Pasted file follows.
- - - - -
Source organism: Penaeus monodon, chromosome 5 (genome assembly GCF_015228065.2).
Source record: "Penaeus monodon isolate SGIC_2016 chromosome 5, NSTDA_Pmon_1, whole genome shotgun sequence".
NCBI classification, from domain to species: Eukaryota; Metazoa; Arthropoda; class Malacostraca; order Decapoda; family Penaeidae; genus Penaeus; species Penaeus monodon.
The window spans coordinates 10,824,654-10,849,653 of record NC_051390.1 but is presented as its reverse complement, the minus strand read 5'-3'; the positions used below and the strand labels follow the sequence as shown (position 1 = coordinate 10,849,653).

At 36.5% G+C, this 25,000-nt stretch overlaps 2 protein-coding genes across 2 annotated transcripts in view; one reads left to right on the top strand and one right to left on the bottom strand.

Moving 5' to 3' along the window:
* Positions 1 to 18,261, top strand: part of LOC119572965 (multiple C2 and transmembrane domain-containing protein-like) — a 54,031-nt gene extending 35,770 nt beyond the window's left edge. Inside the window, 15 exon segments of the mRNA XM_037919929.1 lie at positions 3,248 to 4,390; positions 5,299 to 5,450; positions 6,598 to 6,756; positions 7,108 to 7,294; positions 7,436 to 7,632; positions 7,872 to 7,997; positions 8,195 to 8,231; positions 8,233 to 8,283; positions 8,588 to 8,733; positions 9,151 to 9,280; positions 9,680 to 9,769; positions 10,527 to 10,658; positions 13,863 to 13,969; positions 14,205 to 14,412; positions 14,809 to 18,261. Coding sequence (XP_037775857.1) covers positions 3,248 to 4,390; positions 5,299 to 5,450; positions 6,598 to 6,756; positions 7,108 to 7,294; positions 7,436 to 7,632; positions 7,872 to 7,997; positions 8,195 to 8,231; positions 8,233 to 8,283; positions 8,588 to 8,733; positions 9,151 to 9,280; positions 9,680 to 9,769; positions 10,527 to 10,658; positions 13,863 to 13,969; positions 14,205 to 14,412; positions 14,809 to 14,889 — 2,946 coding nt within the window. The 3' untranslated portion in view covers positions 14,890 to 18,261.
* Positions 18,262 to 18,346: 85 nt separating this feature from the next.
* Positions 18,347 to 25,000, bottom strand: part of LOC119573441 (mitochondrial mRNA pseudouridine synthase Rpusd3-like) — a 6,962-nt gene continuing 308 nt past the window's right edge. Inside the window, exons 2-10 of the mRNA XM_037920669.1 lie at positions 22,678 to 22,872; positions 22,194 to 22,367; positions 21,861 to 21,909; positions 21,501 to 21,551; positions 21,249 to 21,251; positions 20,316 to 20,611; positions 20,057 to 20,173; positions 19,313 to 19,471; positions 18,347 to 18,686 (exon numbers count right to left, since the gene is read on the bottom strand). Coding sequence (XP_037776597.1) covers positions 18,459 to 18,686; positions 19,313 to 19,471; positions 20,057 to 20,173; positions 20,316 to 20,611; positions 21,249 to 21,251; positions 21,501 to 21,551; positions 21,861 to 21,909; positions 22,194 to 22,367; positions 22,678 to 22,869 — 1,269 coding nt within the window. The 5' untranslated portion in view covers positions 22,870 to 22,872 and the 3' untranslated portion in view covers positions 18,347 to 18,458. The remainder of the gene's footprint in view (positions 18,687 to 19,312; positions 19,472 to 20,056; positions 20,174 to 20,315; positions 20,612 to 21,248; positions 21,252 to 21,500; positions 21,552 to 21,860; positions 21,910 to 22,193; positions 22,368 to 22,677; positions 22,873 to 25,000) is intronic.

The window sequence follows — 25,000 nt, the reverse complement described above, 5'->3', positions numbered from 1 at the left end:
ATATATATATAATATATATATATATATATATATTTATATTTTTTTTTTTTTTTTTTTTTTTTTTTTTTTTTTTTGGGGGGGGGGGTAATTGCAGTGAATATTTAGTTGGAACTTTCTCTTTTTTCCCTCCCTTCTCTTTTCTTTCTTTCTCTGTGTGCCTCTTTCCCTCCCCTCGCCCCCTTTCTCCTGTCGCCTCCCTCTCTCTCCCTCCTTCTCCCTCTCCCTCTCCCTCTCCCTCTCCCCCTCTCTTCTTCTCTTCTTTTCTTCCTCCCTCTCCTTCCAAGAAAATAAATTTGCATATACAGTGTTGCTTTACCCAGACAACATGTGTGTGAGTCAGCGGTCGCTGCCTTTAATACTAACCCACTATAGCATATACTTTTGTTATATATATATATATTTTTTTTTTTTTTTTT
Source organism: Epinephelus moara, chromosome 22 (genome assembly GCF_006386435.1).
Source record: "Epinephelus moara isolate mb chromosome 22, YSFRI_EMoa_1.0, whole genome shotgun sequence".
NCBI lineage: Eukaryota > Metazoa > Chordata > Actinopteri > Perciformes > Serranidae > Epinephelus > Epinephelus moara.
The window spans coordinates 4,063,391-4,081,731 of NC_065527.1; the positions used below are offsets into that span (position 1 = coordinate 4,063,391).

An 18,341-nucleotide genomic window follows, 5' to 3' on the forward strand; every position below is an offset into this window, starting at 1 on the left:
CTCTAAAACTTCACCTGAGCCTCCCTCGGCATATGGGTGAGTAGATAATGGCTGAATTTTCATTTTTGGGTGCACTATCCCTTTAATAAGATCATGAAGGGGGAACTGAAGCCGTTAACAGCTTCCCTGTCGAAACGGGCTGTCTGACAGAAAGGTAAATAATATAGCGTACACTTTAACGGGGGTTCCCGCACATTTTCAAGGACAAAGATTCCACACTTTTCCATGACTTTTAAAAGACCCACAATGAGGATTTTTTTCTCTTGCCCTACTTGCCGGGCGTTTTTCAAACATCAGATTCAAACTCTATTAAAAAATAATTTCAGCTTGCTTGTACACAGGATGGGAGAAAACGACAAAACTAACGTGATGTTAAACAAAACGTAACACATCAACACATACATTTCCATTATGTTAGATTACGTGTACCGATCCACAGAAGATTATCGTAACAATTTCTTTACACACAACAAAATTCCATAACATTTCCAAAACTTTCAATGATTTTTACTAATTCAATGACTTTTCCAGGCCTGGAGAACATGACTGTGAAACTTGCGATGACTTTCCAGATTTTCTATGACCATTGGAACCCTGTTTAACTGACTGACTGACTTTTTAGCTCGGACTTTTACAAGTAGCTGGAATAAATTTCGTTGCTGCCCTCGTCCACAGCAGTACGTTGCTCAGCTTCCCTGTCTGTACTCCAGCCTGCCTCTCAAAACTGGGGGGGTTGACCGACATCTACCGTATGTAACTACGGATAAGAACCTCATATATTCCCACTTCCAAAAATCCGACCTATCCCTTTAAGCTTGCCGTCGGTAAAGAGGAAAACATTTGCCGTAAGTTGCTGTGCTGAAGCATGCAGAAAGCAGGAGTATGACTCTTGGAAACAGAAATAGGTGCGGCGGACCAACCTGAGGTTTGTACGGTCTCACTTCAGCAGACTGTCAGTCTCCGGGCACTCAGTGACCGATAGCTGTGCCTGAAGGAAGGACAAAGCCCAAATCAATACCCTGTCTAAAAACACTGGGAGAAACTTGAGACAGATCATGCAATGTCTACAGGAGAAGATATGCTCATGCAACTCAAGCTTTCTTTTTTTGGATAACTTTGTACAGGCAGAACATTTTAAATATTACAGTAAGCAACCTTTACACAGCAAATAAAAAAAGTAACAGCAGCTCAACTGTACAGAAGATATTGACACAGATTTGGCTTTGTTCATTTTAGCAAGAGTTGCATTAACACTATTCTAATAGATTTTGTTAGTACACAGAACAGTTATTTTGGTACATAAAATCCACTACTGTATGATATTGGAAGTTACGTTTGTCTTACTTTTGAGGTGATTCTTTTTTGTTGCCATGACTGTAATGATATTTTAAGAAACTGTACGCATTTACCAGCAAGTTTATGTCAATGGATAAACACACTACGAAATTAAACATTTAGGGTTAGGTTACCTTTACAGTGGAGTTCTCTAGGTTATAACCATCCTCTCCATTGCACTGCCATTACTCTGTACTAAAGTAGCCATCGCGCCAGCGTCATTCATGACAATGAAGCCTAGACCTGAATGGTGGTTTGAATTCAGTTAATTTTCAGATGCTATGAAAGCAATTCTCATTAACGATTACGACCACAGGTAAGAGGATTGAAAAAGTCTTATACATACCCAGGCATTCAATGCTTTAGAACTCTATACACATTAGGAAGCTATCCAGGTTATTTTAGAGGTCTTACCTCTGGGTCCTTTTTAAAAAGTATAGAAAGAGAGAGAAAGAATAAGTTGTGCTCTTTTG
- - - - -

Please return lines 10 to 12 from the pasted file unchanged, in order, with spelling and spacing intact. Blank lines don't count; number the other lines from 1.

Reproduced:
The window sequence follows — 25,000 nt, the reverse complement described above, 5'->3', positions numbered from 1 at the left end:
ATATATATATAATATATATATATATATATATATTTATATTTTTTTTTTTTTTTTTTTTTTTTTTTTTTTTTTTTGGGGGGGGGGGTAATTGCAGTGAATATTTAGTTGGAACTTTCTCTTTTTTCCCTCCCTTCTCTTTTCTTTCTTTCTCTGTGTGCCTCTTTCCCTCCCCTCGCCCCCTTTCTCCTGTCGCCTCCCTCTCTCTCCCTCCTTCTCCCTCTCCCTCTCCCTCTCCCTCTCCCCCTCTCTTCTTCTCTTCTTTTCTTCCTCCCTCTCCTTCCAAGAAAATAAATTTGCATATACAGTGTTGCTTTACCCAGACAACATGTGTGTGAGTCAGCGGTCGCTGCCTTTAATACTAACCCACTATAGCATATACTTTTGTTATATATATATATATTTTTTTTTTTTTTTTT
Source organism: Epinephelus moara, chromosome 22 (genome assembly GCF_006386435.1).